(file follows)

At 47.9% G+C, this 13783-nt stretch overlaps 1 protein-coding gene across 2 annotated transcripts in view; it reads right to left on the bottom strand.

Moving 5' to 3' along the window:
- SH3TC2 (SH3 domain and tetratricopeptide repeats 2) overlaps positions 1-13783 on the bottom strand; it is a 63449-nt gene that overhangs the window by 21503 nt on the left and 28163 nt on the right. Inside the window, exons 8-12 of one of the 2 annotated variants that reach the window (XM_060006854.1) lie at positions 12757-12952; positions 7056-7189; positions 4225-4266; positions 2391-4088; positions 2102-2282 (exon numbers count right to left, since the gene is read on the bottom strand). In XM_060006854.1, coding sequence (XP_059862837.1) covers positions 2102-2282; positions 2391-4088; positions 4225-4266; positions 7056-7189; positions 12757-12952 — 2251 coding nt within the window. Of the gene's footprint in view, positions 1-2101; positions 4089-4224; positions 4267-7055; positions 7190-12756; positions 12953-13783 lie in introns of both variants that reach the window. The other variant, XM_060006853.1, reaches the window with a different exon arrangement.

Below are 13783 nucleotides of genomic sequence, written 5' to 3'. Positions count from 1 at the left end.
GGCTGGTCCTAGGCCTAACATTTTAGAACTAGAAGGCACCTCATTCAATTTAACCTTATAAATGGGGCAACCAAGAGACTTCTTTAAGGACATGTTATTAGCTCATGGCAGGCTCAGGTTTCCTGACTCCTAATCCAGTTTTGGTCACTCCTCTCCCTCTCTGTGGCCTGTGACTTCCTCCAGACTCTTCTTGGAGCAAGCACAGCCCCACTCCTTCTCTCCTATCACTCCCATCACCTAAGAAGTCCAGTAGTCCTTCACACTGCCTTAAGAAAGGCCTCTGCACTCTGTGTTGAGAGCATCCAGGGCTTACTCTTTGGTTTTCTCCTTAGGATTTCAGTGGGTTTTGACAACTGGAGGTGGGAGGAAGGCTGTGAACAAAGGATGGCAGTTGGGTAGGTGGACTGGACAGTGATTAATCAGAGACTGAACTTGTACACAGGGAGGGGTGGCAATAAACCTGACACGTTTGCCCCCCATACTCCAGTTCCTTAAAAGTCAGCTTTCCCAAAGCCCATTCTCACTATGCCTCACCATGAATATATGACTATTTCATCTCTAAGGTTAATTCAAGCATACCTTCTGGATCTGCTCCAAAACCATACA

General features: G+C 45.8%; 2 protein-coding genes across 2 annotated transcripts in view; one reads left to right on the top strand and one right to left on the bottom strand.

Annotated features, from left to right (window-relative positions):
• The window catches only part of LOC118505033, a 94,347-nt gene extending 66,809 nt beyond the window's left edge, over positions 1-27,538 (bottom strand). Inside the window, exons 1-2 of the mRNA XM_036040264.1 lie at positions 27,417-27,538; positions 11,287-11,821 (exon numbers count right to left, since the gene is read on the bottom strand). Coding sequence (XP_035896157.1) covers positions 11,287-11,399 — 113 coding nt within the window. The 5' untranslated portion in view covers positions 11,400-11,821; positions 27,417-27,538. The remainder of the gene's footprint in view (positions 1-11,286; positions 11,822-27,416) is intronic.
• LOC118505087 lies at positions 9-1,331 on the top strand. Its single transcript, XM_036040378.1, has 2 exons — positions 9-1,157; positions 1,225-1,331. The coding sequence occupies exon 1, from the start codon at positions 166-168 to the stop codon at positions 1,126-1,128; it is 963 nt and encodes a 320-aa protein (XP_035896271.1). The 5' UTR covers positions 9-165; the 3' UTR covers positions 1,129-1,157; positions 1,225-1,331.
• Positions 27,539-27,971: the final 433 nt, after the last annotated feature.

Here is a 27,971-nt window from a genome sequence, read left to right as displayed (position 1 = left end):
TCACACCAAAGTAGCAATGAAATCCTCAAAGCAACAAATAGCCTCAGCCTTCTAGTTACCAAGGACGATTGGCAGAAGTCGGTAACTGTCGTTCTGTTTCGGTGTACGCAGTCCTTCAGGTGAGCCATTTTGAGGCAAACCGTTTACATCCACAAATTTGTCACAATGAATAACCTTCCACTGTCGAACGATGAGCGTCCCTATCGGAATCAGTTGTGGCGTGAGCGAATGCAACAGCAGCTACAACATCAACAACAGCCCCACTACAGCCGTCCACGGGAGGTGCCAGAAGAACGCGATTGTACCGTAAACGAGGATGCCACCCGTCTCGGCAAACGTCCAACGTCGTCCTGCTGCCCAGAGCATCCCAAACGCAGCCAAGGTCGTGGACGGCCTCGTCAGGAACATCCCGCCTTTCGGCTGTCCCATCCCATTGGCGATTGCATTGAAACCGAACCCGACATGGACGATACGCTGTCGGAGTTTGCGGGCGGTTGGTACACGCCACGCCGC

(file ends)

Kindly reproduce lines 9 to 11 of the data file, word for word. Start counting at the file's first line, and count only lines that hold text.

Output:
• LOC118505087 lies at positions 9-1,331 on the top strand. Its single transcript, XM_036040378.1, has 2 exons — positions 9-1,157; positions 1,225-1,331. The coding sequence occupies exon 1, from the start codon at positions 166-168 to the stop codon at positions 1,126-1,128; it is 963 nt and encodes a 320-aa protein (XP_035896271.1). The 5' UTR covers positions 9-165; the 3' UTR covers positions 1,129-1,157; positions 1,225-1,331.
• Positions 27,539-27,971: the final 433 nt, after the last annotated feature.

Here is a 27,971-nt window from a genome sequence, read left to right as displayed (position 1 = left end):